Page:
The tall, dark, and handsome man in the dramatic shirt and perfect hair swept towards the front of the stage. In the background a beautiful woman in a flowing dress floated a few feet in the air, drifting ever so slightly up and down. The man stopped in front of the TV camera, which was capturing the drama and shooting it to millions of homes, live. The handsome man paused and looked at each and every TV viewer, and smiled. This moment, and dozens more like it, is etched in the memory of anyone who has seen a David Copperfield TV special.
David Copperfield, as any Literature Major can tell you, is the name of book by Charles Dickens. David Seth Kotkin is the birth name of the handsome man amazing millions with his magic, or at least it was until age 18, when he adopted a stage name that forever after confused anyone familiar with both the magician and the book.
David Seth Kotkin was born in New Jersey, USA, and picked up magic at age 12. Most kids pick up magic and put it down just as quickly. Some lucky find a life time hobby. David found his calling. By the age of 16 he was not only the youngest magician ever admitted to SAM, the Society of American Magicians (and the oldest such society in the world), he was teaching magic at New York University for college credit.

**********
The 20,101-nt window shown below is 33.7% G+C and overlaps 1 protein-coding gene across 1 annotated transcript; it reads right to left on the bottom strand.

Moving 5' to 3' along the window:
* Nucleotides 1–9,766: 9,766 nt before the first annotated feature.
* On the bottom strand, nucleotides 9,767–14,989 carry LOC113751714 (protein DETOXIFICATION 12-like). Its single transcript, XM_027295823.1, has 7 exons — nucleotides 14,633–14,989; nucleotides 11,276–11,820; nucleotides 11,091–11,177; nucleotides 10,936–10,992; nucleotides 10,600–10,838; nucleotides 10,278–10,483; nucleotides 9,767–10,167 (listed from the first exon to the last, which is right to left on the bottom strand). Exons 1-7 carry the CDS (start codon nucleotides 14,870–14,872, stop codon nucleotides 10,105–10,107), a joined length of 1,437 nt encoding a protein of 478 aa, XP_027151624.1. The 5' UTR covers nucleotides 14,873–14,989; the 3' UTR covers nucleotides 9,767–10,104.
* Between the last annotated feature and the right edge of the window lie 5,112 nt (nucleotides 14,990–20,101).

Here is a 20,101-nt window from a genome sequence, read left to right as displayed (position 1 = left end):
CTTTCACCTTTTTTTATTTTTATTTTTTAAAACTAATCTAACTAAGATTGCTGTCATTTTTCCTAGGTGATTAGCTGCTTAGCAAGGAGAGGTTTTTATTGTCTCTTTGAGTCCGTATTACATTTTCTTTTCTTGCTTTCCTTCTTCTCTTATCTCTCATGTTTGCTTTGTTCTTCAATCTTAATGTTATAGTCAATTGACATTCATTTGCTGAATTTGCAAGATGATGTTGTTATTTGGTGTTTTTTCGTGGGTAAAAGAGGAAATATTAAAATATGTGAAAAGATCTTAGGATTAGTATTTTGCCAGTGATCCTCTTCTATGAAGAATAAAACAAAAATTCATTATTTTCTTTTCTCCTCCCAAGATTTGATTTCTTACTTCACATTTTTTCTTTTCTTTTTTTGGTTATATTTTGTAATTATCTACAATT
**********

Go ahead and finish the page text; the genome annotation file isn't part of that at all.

The father of Modern Magic, Jean Robert-Houdin, said that a magician is actually an actor performing the roles of a magician, and David Kotkin took that advice to heart. At age 18 he adopted his now famous stage name when he was cast as the lead in the musical The Magic Man. A year later he was the headliner working at the Pagoda Hotel in Hawaii.
David Copperfield, Magician
David's close up magic is something to behold. Like most magicians this is where David started, card tricks and coin rolls and making silk handkerchiefs disappear. When he moved to performing large scale stage illusions, however, fame found him. His sense of drama makes every act a spectacle and a story, and has won him admiration and attention countless times from his audiences. His dashing good looks don't hurt, either.
Driving motorcycles on stage, floating beautiful women, switching places with camera men, sawing women in half are all part of the act, and all done to perfection. With all the big effects, however, David never forgot the close, intimate, personal slight of hand. Frequently on TV he would have the camera come up close and watch his hands as he made rubber bands melt through each other, ropes tie and untie themselves, and of course perform ubiquitous card tricks.
David Copperfield has hit many records in the field of magic, becoming the richest magician - and one of the richest solo performers, period- in history. To get there he has floated, "flying", over Niagara Falls and the Grand Canyon. He has walked through the Wall of China, and made a jumbo jet disappear. Perhaps his most talked about moment, however, was when he made the Statue of Liberty in New York City Harbour vanish on live television.
David Copperfield's Influence
As Houdini was for Copperfield, so Copperfield has been for young students of magic in the later days of the twentieth century. Up and coming magicians are vying for the attention of the general public, with fresh ideas and fresh faces, but David Copperfield still performs hundreds of shows a year, continuing to amaze.